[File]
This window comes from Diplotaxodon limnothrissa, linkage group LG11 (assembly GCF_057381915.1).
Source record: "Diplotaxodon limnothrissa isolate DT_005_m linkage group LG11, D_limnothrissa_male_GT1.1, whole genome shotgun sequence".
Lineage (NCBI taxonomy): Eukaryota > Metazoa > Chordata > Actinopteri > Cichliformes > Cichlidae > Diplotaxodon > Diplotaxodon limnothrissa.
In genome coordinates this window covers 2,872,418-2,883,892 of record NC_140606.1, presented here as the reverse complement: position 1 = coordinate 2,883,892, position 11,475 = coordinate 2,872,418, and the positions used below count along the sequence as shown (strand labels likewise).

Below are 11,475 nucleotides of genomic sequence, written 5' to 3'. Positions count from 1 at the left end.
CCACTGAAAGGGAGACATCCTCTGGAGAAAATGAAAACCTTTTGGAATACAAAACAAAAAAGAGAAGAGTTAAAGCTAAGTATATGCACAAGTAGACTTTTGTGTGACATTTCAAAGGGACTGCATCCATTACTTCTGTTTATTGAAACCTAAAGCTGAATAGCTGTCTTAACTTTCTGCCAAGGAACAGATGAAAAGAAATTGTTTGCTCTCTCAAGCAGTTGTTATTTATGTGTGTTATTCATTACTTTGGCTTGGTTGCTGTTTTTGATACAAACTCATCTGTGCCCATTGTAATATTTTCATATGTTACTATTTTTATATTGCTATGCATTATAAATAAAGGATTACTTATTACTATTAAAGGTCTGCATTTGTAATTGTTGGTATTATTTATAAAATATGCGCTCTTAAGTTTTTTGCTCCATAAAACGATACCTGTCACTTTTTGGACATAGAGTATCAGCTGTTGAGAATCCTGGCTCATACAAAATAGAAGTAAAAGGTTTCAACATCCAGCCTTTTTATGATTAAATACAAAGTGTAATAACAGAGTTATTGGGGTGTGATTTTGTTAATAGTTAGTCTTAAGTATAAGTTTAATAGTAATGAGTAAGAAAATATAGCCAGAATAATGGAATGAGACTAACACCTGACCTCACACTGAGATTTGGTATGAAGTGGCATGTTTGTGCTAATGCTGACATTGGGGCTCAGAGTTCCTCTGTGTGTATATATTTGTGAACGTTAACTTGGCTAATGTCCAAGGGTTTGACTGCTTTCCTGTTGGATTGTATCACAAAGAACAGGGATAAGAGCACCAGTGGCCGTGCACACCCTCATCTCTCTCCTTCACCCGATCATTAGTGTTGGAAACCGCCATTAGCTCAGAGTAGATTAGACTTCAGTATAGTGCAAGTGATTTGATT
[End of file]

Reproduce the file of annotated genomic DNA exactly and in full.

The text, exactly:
This window comes from Diplotaxodon limnothrissa, linkage group LG11 (assembly GCF_057381915.1).
Source record: "Diplotaxodon limnothrissa isolate DT_005_m linkage group LG11, D_limnothrissa_male_GT1.1, whole genome shotgun sequence".
Lineage (NCBI taxonomy): Eukaryota > Metazoa > Chordata > Actinopteri > Cichliformes > Cichlidae > Diplotaxodon > Diplotaxodon limnothrissa.
In genome coordinates this window covers 2,872,418-2,883,892 of record NC_140606.1, presented here as the reverse complement: position 1 = coordinate 2,883,892, position 11,475 = coordinate 2,872,418, and the positions used below count along the sequence as shown (strand labels likewise).

Below are 11,475 nucleotides of genomic sequence, written 5' to 3'. Positions count from 1 at the left end.
CCACTGAAAGGGAGACATCCTCTGGAGAAAATGAAAACCTTTTGGAATACAAAACAAAAAAGAGAAGAGTTAAAGCTAAGTATATGCACAAGTAGACTTTTGTGTGACATTTCAAAGGGACTGCATCCATTACTTCTGTTTATTGAAACCTAAAGCTGAATAGCTGTCTTAACTTTCTGCCAAGGAACAGATGAAAAGAAATTGTTTGCTCTCTCAAGCAGTTGTTATTTATGTGTGTTATTCATTACTTTGGCTTGGTTGCTGTTTTTGATACAAACTCATCTGTGCCCATTGTAATATTTTCATATGTTACTATTTTTATATTGCTATGCATTATAAATAAAGGATTACTTATTACTATTAAAGGTCTGCATTTGTAATTGTTGGTATTATTTATAAAATATGCGCTCTTAAGTTTTTTGCTCCATAAAACGATACCTGTCACTTTTTGGACATAGAGTATCAGCTGTTGAGAATCCTGGCTCATACAAAATAGAAGTAAAAGGTTTCAACATCCAGCCTTTTTATGATTAAATACAAAGTGTAATAACAGAGTTATTGGGGTGTGATTTTGTTAATAGTTAGTCTTAAGTATAAGTTTAATAGTAATGAGTAAGAAAATATAGCCAGAATAATGGAATGAGACTAACACCTGACCTCACACTGAGATTTGGTATGAAGTGGCATGTTTGTGCTAATGCTGACATTGGGGCTCAGAGTTCCTCTGTGTGTATATATTTGTGAACGTTAACTTGGCTAATGTCCAAGGGTTTGACTGCTTTCCTGTTGGATTGTATCACAAAGAACAGGGATAAGAGCACCAGTGGCCGTGCACACCCTCATCTCTCTCCTTCACCCGATCATTAGTGTTGGAAACCGCCATTAGCTCAGAGTAGATTAGACTTCAGTATAGTGCAAGTGATTTGATT